Once you've exceeded an App Limit or have arrived at Downtime, app icons will dim, and opening the app will bring up a message saying you're reached your daily limit. While you can keep using an app by hitting the "ignore limit" button, you'll probably feel just a little bit guilty for doing so. (Alternatively, you can prevent yourself from overriding the limits by having a friend or spouse set a PIN under the "Use Screen Time Passcode" setting.)

Android phones offer a similar feature called "Digital Wellbeing," but only with the latest Android 9 software, and it's currently in a limited beta on Google's Pixel phones. Pixel users can join the beta here.


Alexa gadgets galore: Amazon will soon be selling a lot more devices powered by its Alexa voice assistant. At a press event earlier this month, the company announced a louder, fabric-clad Echo Dot speaker; a larger Echo Show with a 10-inch touchscreen; a new Echo Plus speaker that can control ZigBee smart home devices without a separate hub or bridge; a subwoofer that pairs with existing Echo speakers; an amplifier for high-end speakers; a non-amplified hi-fi Alexa system for speakers; a device for putting Alexa in your car; and a device that adds voice controls to other speakers via Bluetooth or 3.5mm cable. Amazon is also making more of its own gadgets that you can control with those Echo speakers, including a smart plug, a microwave, a DVR for cord-cutters, and a wall clock that displays Alexa's alarms.

That's a lot to take in, but the overarching theme is that Amazon is trying to inject Alexa into more places where you might have previously used someone else's software. Maybe you don't need Apple's CarPlay or Google's Android Auto if Alexa is on your car dashboard, and maybe you don't need a stereo pair of Apple's HomePods when you can get an Echo subwoofer and two satellite speakers for less than half the price.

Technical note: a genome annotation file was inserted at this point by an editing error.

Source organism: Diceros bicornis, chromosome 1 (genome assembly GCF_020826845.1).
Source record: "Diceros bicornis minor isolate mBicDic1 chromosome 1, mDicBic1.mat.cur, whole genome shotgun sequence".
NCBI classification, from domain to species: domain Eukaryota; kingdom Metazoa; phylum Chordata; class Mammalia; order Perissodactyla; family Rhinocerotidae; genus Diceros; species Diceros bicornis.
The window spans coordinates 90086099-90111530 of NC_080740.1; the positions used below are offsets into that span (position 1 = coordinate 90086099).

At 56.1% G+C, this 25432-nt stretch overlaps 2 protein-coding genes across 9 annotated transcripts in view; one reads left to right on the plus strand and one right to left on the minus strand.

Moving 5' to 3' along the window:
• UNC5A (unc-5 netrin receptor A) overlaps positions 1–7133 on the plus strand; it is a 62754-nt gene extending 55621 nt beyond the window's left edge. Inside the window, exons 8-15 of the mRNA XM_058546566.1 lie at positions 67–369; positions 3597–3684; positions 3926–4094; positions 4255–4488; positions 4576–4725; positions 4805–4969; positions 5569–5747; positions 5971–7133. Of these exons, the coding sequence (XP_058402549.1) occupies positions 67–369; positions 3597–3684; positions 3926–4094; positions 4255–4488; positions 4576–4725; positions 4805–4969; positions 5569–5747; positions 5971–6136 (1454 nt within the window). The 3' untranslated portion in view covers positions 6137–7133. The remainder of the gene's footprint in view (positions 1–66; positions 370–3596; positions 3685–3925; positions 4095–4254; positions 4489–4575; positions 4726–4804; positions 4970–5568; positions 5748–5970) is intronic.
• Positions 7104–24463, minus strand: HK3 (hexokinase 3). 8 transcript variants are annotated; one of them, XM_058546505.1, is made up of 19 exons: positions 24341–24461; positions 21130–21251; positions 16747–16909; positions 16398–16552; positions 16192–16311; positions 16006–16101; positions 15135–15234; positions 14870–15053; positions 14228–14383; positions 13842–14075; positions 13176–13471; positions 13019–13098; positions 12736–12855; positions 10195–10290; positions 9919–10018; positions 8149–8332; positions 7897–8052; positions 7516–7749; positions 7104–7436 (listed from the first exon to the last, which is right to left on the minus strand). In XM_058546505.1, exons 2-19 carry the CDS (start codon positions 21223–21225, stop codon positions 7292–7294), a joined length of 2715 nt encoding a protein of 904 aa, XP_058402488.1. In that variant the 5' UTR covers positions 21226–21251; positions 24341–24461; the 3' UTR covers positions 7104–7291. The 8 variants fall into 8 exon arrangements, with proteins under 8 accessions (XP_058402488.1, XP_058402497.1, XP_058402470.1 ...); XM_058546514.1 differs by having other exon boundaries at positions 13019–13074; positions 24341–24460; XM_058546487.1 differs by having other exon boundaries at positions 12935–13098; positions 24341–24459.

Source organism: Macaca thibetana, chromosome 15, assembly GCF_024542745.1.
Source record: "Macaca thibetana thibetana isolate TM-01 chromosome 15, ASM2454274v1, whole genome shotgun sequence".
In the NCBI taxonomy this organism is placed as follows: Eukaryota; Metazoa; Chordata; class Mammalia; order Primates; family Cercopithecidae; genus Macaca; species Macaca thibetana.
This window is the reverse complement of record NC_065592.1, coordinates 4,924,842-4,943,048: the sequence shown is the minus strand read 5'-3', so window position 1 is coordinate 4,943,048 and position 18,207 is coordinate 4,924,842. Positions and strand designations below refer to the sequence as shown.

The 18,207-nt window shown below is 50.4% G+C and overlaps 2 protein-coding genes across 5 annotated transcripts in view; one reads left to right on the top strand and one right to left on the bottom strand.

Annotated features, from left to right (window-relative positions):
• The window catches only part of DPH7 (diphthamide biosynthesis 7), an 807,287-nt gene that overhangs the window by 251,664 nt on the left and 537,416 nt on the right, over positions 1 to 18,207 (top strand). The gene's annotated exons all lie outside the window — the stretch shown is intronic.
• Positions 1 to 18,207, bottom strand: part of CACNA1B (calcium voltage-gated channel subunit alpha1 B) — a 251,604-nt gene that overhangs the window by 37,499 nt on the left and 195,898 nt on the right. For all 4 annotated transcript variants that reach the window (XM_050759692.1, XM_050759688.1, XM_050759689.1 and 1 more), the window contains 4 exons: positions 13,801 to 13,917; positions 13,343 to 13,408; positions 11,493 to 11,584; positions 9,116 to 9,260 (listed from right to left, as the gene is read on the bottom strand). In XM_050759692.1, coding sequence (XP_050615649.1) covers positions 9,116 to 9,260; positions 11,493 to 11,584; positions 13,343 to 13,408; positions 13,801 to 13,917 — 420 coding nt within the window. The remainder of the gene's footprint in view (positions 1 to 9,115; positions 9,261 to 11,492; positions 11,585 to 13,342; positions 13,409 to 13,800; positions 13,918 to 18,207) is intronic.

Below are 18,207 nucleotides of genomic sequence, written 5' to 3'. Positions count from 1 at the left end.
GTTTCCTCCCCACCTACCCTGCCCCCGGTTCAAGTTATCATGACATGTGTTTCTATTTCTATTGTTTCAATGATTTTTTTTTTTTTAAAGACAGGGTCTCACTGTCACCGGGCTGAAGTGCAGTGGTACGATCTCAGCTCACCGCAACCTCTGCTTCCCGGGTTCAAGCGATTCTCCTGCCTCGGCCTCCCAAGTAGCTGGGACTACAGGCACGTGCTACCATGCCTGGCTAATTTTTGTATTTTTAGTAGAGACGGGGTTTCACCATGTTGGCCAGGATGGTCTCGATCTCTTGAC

Google Search's new deal: Over the last decade or so, Google has gradually de-emphasized links as the primary form of search results, and has instead put more information directly on its own results pages. Last week, Google announced several Search changes that continue the trend. Look up a celebrity, for instance, and you might see a "story" link where you can scroll through highlights of that person's life. Search for a breed of dog, and you'll see extra results tabs for things like "Buy or Adopt" and "How to Train." Meanwhile, Google's mobile home page is moving way from the search engine's iconic minimalism, presenting updates on topics you've previously searched for.

Not having to click a bunch of links for basic information will certainly be convenient, but the downside is that you're inherently placing more trust in Google to provide the facts, and Google's algorithms haven't always been up to the task. (See: Google Assistant speakers pushing conspiracy theories in 2017.) I also worry that as Google takes more information from websites and puts them on its own results pages, those sites will begin losing the traffic--and corresponding ad revenue--that allows them to produce the information in the first place. My hope is that search users continue to see the value in links, even if Google increasingly doesn't.


Once again, TP-Link's smart plugs are on sale, this time for just $20. That's $5 less than the Alexa-enabled smart plugs that Amazon recently announced, and TP-Link's plugs have the advantage of working with both Alexa and Google Assistant. Connect a lamp, coffee maker, humidifier, or anything else that turns on with outlet power to add your own automation and voice controls.

Some other deals worth considering:

As always, I'd love to answer any questions you have about this issue's topics, cord-cutting, or any other tech issues that are on your mind. Let's schedule this week's chat room for the same day and time as the last one: This Friday, October 5, at 3 p.m. Eastern time. Here's the link to the room, and if you'd like an email shortly beforehand, click here to join the reminder list.

Keep in mind that I'm also offering a $10 referral credit for you and anyone you bring on board as an Advisorator subscriber. Just email me for details.

Catch you in a couple weeks,